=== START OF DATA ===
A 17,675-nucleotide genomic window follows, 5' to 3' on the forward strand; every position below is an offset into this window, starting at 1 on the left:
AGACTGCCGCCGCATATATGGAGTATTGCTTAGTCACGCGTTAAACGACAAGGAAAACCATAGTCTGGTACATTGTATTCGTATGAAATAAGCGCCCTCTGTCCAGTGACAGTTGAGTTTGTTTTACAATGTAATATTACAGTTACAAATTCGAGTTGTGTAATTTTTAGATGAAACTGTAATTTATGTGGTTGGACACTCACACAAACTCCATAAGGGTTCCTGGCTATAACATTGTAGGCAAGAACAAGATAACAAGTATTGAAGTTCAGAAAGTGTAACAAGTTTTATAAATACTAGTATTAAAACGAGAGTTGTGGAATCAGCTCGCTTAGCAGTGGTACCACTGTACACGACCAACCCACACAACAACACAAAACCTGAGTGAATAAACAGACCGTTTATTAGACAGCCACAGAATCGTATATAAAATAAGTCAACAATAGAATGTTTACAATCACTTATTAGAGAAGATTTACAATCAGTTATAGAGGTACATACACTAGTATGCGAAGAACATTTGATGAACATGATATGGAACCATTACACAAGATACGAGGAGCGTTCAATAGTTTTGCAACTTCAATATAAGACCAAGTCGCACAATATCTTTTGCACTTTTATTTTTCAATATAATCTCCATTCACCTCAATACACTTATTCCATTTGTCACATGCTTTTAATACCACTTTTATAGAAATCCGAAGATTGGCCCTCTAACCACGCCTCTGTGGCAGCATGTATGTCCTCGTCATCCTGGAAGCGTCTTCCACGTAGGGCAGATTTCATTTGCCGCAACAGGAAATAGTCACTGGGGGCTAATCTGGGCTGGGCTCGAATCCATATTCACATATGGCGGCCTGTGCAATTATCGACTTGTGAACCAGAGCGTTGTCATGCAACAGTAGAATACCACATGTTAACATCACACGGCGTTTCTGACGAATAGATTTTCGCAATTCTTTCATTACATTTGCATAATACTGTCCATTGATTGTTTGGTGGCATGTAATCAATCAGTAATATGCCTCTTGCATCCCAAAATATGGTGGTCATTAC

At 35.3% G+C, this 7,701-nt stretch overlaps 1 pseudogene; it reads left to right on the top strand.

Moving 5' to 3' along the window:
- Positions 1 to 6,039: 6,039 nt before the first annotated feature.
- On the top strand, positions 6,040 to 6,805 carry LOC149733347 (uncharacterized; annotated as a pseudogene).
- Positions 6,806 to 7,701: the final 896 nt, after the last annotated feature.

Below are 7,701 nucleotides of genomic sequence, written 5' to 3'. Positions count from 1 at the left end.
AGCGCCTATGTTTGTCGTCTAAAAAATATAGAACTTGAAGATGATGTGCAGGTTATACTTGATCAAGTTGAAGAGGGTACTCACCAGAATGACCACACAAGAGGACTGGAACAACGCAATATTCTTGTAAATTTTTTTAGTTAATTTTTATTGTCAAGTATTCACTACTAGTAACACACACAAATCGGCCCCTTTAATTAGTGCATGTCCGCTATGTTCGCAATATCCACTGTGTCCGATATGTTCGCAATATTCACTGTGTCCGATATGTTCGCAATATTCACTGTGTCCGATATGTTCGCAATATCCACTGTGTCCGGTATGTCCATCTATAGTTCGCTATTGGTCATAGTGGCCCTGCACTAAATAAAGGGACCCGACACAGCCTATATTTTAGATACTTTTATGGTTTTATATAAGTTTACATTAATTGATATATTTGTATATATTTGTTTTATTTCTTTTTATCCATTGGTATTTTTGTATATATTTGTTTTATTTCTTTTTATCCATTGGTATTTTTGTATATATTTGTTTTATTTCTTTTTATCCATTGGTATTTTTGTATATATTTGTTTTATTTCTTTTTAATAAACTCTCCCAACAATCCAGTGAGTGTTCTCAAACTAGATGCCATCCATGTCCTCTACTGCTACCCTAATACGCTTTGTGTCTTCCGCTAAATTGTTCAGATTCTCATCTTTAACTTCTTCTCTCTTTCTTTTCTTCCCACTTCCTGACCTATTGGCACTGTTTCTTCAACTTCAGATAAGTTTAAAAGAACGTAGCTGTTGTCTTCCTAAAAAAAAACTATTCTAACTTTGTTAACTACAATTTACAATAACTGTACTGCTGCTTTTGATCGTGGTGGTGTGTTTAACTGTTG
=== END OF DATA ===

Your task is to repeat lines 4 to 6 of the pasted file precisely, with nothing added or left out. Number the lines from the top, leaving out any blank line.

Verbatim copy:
Moving 5' to 3' along the window:
- Positions 1 to 6,039: 6,039 nt before the first annotated feature.
- On the top strand, positions 6,040 to 6,805 carry LOC149733347 (uncharacterized; annotated as a pseudogene).